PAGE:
WHALESHARKS

The Sea of Cortez is known for encounters with WhaleSharks.  The whaleshark is the largest shark and the biggest fish in the Ocean.   The WhaleShark is a filter feeder using his enormous mouth (up to 4 feet wide) to ingest clouds of plankton as he swims through the Sea.

We have seen WhaleSharks up to 50 feet in length, (Females are larger than males), weighing up to 15 tons, but 25 – 30 feet is more common.  It is truly the largest fish in the world.

While we have encountered WhaleSharks on all of our divesites the most likely time and place to swim with one of these gentle giants is on our weekly WhaleShark Trips to La Paz, which we run from October thru March.  And if we are lucky, we can still find them up in La Paz into April.

MORE ABOUT WHALESHARKS

The whale shark (Rhincodon typus) is a slow-moving filter feeding shark and the largest known extant fish species. The largest confirmed individual had a length of 12.65 m (41.50 ft) and a weight of more than 21.5 metric tons (47,000 lb), and unconfirmed reports of considerably larger whale sharks exist. Claims of individuals over 14 m (46 ft) long and weighing at least 30 mt (66,000 lb) are not uncommon. The whale shark holds many records for sheer size in the animal kingdom, most notably being by far the largest living nonmammalian vertebrate.  The species originated about 60 million years ago.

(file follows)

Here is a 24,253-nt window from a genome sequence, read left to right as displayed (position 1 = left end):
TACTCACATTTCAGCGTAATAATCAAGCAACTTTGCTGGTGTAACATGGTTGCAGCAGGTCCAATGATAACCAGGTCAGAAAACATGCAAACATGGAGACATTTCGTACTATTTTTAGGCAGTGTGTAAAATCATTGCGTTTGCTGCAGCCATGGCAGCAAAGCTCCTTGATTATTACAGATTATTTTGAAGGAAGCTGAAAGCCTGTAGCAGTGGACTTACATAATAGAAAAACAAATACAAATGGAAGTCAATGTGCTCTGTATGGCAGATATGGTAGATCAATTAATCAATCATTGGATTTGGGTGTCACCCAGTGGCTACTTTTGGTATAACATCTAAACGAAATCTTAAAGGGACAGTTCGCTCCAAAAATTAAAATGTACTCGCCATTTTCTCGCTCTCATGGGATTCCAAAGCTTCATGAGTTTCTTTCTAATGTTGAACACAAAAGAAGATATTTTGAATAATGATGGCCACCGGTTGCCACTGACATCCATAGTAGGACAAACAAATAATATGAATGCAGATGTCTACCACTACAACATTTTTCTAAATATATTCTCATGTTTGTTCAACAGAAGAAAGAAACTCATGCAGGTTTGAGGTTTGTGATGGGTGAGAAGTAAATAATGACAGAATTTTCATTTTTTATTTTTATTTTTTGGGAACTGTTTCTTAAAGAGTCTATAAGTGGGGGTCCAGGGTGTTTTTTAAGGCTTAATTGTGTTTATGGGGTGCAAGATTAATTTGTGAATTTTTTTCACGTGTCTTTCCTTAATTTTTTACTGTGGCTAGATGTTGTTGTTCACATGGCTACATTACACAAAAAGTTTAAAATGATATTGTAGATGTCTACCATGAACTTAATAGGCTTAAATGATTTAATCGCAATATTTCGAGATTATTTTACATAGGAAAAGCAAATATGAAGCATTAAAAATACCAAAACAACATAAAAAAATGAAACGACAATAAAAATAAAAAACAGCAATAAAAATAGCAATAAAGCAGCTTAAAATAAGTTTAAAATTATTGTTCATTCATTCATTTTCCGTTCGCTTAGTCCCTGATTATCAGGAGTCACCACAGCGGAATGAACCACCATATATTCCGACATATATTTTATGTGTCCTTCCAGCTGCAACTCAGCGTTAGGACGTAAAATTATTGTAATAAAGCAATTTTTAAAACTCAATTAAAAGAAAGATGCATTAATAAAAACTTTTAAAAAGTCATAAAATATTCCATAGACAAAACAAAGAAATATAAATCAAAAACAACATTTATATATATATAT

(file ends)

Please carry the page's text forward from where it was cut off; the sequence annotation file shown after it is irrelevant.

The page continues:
The whale shark is found in tropical and warm oceans and lives in the open sea, with a lifespan of about 70 years. W hale sharks have very large mouths, and as filter feeders, they feed mainly on plankton.

Despite its size, the whale shark does not pose significant danger to humans. Whale sharks are docile fish and sometimes allow swimmers to catch a ride,  although this practice is discouraged by shark scientists and conservationists because of the disturbance to the sharks.  Younger whale sharks are gentle and can play with divers. Underwater photographers have photographed them swimming uncomfortably close to humans without any danger.

 

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